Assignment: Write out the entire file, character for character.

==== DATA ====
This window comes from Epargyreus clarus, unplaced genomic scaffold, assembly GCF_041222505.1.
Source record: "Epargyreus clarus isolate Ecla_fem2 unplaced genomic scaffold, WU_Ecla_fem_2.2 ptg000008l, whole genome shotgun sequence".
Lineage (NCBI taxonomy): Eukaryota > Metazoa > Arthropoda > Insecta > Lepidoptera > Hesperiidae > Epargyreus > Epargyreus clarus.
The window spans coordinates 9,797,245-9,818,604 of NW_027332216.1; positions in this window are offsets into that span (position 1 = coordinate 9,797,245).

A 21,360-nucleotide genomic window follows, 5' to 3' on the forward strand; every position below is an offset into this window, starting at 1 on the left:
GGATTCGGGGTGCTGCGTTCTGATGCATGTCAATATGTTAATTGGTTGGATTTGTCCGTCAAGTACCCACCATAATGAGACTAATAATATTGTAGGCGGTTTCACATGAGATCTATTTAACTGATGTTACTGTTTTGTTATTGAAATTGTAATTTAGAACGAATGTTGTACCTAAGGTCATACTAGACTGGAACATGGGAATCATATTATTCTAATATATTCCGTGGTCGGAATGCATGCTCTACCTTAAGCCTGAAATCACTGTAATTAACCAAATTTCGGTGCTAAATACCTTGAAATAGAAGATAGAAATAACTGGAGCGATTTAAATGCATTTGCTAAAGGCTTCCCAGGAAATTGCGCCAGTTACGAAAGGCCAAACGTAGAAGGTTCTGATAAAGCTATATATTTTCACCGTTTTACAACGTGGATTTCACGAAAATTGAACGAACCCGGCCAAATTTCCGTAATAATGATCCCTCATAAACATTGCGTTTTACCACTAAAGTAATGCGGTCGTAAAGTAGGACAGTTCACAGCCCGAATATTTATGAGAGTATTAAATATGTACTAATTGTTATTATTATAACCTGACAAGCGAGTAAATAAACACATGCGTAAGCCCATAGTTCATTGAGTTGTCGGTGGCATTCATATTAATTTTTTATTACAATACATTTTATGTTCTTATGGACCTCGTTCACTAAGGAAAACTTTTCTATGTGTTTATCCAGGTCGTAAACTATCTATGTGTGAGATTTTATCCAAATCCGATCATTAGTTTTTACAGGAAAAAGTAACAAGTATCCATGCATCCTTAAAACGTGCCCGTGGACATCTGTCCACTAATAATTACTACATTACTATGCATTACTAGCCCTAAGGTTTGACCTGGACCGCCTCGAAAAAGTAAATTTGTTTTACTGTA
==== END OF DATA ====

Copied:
This window comes from Epargyreus clarus, unplaced genomic scaffold, assembly GCF_041222505.1.
Source record: "Epargyreus clarus isolate Ecla_fem2 unplaced genomic scaffold, WU_Ecla_fem_2.2 ptg000008l, whole genome shotgun sequence".
Lineage (NCBI taxonomy): Eukaryota > Metazoa > Arthropoda > Insecta > Lepidoptera > Hesperiidae > Epargyreus > Epargyreus clarus.
The window spans coordinates 9,797,245-9,818,604 of NW_027332216.1; positions in this window are offsets into that span (position 1 = coordinate 9,797,245).

A 21,360-nucleotide genomic window follows, 5' to 3' on the forward strand; every position below is an offset into this window, starting at 1 on the left:
GGATTCGGGGTGCTGCGTTCTGATGCATGTCAATATGTTAATTGGTTGGATTTGTCCGTCAAGTACCCACCATAATGAGACTAATAATATTGTAGGCGGTTTCACATGAGATCTATTTAACTGATGTTACTGTTTTGTTATTGAAATTGTAATTTAGAACGAATGTTGTACCTAAGGTCATACTAGACTGGAACATGGGAATCATATTATTCTAATATATTCCGTGGTCGGAATGCATGCTCTACCTTAAGCCTGAAATCACTGTAATTAACCAAATTTCGGTGCTAAATACCTTGAAATAGAAGATAGAAATAACTGGAGCGATTTAAATGCATTTGCTAAAGGCTTCCCAGGAAATTGCGCCAGTTACGAAAGGCCAAACGTAGAAGGTTCTGATAAAGCTATATATTTTCACCGTTTTACAACGTGGATTTCACGAAAATTGAACGAACCCGGCCAAATTTCCGTAATAATGATCCCTCATAAACATTGCGTTTTACCACTAAAGTAATGCGGTCGTAAAGTAGGACAGTTCACAGCCCGAATATTTATGAGAGTATTAAATATGTACTAATTGTTATTATTATAACCTGACAAGCGAGTAAATAAACACATGCGTAAGCCCATAGTTCATTGAGTTGTCGGTGGCATTCATATTAATTTTTTATTACAATACATTTTATGTTCTTATGGACCTCGTTCACTAAGGAAAACTTTTCTATGTGTTTATCCAGGTCGTAAACTATCTATGTGTGAGATTTTATCCAAATCCGATCATTAGTTTTTACAGGAAAAAGTAACAAGTATCCATGCATCCTTAAAACGTGCCCGTGGACATCTGTCCACTAATAATTACTACATTACTATGCATTACTAGCCCTAAGGTTTGACCTGGACCGCCTCGAAAAAGTAAATTTGTTTTACTGTA